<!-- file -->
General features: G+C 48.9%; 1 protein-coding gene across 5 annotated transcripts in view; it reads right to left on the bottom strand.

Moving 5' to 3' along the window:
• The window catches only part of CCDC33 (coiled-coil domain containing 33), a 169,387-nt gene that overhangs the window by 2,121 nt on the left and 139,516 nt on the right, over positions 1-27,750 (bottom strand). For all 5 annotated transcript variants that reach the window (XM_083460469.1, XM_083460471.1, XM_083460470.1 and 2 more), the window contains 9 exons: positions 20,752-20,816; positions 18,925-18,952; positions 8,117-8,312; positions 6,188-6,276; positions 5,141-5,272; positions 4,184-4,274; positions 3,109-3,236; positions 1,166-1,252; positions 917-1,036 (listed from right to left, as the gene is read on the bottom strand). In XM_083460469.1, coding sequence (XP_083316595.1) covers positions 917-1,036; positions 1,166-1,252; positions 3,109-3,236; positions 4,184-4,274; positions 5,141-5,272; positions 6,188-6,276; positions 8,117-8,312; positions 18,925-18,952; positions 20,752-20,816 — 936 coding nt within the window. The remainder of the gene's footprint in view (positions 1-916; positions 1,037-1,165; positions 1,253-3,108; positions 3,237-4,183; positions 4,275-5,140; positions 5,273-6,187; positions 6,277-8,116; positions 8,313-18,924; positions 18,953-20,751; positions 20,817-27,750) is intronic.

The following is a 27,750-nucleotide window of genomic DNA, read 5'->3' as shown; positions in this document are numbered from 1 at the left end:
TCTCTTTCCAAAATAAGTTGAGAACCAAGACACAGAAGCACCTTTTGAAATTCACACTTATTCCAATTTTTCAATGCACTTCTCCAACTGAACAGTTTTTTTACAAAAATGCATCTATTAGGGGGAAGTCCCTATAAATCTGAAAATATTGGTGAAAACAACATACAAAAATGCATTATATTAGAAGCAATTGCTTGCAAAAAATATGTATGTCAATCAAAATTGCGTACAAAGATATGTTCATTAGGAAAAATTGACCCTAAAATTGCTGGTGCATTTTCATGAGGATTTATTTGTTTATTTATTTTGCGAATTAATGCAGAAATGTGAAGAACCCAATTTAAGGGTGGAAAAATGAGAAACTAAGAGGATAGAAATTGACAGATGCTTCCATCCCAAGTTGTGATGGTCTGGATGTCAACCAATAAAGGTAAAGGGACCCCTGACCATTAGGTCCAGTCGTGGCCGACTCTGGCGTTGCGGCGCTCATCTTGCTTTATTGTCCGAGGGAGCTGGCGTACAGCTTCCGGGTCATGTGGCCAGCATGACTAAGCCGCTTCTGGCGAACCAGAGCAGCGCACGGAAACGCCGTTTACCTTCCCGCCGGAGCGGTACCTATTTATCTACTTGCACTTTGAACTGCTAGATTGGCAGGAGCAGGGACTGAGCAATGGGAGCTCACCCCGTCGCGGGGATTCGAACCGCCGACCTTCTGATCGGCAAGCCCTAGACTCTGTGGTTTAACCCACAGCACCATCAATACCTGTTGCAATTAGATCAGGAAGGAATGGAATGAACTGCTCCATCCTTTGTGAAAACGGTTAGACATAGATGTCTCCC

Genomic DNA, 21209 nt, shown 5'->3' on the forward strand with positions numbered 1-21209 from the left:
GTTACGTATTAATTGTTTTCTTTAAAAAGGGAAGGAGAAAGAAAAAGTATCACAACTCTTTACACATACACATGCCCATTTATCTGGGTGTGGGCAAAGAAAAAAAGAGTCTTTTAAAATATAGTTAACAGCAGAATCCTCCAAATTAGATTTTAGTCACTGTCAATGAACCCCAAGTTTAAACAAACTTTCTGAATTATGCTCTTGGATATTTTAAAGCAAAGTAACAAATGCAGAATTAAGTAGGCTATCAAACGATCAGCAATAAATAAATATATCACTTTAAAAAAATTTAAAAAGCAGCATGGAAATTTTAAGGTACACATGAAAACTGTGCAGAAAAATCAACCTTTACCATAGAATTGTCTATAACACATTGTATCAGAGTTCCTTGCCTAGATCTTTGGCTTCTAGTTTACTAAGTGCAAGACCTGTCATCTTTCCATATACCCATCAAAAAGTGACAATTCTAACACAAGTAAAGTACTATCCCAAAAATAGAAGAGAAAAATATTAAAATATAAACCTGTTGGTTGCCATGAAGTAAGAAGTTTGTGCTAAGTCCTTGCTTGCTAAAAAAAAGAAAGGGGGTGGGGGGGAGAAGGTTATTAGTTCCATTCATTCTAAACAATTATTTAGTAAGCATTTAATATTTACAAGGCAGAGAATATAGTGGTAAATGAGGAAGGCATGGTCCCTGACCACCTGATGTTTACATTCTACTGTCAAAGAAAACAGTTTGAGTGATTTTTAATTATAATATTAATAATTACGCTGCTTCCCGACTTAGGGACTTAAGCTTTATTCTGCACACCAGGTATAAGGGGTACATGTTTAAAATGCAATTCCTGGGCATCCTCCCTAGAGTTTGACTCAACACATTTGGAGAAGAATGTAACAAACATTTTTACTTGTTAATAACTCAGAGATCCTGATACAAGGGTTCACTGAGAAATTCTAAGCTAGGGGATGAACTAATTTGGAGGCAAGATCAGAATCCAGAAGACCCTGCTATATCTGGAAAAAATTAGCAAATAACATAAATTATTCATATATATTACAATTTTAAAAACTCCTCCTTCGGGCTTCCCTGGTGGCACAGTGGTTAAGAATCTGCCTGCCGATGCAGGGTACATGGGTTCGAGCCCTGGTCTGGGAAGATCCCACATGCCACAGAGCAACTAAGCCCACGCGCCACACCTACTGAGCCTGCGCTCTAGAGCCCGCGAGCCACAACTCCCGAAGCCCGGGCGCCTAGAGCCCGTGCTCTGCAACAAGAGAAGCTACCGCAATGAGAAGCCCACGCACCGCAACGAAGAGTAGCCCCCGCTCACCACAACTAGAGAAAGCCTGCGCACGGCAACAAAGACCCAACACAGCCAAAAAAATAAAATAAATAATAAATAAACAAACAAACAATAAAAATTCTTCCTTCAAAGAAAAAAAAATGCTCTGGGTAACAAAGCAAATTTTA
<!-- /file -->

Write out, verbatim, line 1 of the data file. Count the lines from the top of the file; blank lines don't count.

General features: G+C 48.9%; 1 protein-coding gene across 5 annotated transcripts in view; it reads right to left on the bottom strand.